On a back road in north west Oregon, this old bridge spans the Alsea River. Every online resource that I consulted (2) assured me that it is of Howe Truss construction, so I want to be sure to pass that information along. The trusses are the triangular shapes that bear the load. William Howe came up with a design made of wood and metal, handsomely executed here.
The bridge was first built in 1918, at which time it was smaller, with rounded openings. These were enlarged in 1946 during a refit to accommodate heavier traffic (lumber trucks; the Cascades were/are being raped). The plaque says it was refurbished again in 2003, and my exhaustive research on Google revealed that it needed extensive repairs after a lumber truck ran into it in 2006. Can’t seem to make these things wide enough for lumber trucks.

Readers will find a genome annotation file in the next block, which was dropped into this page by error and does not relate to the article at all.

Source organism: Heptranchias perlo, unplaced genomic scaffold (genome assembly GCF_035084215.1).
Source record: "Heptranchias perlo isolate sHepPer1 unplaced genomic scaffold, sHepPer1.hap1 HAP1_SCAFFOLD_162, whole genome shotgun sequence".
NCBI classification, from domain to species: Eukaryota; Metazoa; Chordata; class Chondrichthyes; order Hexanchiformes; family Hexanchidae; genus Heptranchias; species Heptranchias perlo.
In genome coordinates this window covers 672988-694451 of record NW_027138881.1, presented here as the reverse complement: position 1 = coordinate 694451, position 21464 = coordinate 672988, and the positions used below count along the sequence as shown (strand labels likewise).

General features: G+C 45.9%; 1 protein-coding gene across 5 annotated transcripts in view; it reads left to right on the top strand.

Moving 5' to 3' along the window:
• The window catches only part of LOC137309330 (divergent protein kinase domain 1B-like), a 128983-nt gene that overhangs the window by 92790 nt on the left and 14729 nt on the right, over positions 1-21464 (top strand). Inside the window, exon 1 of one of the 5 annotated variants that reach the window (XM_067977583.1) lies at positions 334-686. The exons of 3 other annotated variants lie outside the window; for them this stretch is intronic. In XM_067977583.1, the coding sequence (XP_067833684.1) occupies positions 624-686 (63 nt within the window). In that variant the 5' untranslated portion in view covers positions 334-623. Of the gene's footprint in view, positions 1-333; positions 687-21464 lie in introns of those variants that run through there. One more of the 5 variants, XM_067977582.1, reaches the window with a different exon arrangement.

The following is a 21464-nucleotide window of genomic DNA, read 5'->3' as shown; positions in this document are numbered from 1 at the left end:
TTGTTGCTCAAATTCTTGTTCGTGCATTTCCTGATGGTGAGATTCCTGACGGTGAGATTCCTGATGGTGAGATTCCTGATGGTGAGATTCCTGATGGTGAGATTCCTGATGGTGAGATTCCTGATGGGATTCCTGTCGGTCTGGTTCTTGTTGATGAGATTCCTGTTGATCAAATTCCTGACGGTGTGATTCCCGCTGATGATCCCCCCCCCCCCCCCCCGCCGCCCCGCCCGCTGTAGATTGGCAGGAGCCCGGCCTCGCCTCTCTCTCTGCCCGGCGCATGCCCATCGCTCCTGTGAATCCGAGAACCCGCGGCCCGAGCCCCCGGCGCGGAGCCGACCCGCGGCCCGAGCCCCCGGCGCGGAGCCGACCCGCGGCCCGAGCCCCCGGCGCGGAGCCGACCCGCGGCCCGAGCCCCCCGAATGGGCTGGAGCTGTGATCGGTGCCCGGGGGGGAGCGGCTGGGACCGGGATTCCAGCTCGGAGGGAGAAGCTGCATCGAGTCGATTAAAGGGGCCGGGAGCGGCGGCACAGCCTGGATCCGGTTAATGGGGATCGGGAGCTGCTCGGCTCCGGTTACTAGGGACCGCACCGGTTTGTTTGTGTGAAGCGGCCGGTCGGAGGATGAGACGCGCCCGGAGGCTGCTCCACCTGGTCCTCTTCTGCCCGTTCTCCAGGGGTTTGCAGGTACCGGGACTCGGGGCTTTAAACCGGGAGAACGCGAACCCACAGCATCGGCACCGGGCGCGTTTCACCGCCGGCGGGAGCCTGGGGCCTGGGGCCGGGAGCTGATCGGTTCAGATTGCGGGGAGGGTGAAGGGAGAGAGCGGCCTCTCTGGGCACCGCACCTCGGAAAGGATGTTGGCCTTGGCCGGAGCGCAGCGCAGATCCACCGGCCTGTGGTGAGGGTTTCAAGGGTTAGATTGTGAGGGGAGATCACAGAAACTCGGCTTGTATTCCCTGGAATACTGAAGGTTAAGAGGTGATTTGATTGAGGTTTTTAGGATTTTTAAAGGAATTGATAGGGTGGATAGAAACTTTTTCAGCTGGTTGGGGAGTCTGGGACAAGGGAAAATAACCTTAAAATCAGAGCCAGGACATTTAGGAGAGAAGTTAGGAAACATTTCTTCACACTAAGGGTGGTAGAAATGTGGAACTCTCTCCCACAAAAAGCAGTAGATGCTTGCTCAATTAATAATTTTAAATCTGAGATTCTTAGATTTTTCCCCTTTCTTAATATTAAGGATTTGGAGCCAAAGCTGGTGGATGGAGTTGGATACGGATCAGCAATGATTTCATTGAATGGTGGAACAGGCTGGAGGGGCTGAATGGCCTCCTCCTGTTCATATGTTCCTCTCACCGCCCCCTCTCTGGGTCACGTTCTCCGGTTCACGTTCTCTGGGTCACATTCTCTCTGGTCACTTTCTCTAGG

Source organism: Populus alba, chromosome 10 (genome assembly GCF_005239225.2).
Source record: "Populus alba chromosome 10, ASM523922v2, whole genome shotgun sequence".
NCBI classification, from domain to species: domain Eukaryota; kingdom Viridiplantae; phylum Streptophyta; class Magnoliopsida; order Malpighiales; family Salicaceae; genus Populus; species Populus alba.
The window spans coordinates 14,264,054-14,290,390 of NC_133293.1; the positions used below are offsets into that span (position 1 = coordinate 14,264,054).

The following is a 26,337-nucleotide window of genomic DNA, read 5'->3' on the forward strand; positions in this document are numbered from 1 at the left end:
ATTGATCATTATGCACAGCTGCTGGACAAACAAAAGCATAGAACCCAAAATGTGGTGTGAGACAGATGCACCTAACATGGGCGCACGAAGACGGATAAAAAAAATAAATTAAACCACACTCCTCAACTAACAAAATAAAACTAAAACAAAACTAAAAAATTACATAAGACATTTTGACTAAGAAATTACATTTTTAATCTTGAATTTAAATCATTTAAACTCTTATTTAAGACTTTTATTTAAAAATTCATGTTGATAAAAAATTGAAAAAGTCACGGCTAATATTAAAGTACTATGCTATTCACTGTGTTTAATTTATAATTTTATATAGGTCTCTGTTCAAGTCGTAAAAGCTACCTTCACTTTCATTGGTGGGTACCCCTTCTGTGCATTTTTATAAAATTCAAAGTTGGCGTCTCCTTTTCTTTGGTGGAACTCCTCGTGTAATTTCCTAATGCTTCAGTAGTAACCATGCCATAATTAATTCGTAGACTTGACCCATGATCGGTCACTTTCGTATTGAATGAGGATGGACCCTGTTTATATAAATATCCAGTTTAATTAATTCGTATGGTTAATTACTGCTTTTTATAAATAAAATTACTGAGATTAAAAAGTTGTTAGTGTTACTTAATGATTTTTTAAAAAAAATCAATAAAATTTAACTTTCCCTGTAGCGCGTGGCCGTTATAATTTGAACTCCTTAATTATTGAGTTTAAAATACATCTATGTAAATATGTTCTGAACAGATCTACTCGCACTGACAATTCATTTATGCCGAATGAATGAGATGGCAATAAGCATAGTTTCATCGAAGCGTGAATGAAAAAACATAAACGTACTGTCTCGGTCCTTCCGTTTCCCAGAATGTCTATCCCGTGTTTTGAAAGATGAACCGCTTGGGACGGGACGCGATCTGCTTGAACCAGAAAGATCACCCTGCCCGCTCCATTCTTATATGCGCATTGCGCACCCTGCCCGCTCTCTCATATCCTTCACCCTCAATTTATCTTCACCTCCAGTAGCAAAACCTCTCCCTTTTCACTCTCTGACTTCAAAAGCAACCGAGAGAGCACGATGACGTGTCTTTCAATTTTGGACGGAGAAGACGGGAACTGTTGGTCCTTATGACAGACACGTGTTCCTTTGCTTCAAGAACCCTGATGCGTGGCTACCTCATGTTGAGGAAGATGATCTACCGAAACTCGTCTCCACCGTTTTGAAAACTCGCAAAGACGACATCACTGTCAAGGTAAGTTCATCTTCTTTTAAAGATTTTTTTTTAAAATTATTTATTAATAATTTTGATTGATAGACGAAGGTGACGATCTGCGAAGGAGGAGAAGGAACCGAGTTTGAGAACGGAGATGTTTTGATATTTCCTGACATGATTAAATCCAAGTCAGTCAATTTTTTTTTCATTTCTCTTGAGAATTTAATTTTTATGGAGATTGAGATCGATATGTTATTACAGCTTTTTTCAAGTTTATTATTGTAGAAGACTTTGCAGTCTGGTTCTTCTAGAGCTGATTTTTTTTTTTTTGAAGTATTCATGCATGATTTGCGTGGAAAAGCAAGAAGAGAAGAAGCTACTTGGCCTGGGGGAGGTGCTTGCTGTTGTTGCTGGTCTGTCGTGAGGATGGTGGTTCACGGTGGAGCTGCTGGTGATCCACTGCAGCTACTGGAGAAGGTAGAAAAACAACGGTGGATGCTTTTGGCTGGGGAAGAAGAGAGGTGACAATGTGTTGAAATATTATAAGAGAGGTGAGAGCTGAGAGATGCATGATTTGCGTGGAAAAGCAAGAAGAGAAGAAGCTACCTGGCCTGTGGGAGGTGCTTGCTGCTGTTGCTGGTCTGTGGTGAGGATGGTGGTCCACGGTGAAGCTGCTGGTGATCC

There was no one around on the day that we happened by, so I set up my tripod in the middle of the road and tried to take a picture of the inside, which shows a really neat ceiling and the triangular trusses. Not that I had any idea what they were at the time.
Shot at 1/4 sec, f11 with the Nikon 28-200 zoom at 28mm. A speedlight just out of sight on the right threw additional light on the ceiling, The trees in back were almost blown out on the raw file, burned them back in photoshop.